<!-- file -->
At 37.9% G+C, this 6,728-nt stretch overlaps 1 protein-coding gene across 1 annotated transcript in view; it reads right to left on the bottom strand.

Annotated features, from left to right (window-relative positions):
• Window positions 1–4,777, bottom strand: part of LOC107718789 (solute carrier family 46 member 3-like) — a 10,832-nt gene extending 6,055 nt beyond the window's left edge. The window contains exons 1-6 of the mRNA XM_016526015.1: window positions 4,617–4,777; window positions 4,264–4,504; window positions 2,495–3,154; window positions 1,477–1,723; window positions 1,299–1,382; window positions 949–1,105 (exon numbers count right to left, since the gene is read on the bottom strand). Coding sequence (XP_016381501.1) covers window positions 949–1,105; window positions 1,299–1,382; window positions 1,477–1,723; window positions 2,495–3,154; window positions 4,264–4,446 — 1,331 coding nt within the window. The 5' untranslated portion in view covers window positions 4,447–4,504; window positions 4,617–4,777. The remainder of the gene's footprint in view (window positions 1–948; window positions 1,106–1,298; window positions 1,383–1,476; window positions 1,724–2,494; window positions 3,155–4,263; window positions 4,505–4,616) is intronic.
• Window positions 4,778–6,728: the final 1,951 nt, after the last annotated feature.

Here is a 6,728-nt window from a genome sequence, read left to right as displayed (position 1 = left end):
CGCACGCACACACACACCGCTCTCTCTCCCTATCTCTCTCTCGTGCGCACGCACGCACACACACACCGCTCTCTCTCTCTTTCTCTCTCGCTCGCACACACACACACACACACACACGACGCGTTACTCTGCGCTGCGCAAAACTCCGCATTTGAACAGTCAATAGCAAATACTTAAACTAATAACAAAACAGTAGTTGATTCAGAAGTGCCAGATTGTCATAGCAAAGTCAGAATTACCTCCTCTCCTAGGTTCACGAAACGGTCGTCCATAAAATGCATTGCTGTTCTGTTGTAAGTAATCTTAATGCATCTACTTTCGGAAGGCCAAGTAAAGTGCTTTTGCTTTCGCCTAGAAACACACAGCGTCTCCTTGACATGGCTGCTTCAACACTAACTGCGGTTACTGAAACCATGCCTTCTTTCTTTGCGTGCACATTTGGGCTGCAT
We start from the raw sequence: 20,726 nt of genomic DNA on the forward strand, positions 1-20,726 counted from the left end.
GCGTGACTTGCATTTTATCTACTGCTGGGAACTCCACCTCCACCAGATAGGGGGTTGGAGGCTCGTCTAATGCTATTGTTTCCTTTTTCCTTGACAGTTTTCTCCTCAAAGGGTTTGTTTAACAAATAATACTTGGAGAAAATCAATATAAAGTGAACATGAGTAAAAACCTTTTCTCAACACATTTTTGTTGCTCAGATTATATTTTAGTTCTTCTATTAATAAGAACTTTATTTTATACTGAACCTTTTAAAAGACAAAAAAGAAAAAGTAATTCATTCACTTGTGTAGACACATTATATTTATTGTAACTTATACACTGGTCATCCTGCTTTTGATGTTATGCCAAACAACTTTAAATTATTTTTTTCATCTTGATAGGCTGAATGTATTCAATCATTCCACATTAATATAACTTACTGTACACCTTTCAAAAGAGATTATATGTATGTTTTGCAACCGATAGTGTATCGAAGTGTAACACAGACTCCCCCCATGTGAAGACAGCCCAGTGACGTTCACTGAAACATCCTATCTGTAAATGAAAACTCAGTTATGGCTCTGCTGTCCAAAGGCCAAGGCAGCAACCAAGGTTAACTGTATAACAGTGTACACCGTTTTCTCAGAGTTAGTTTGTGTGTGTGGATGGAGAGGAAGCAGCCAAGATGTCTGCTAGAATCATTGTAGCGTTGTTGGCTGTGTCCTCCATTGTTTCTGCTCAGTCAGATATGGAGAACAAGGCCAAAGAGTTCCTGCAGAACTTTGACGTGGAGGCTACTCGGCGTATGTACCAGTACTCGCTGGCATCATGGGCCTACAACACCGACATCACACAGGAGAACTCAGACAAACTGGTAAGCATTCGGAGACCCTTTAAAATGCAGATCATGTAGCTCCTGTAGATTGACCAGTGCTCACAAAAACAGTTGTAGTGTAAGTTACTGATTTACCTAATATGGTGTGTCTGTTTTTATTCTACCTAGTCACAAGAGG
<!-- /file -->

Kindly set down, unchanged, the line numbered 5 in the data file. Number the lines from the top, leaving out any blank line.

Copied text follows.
Here is a 6,728-nt window from a genome sequence, read left to right as displayed (position 1 = left end):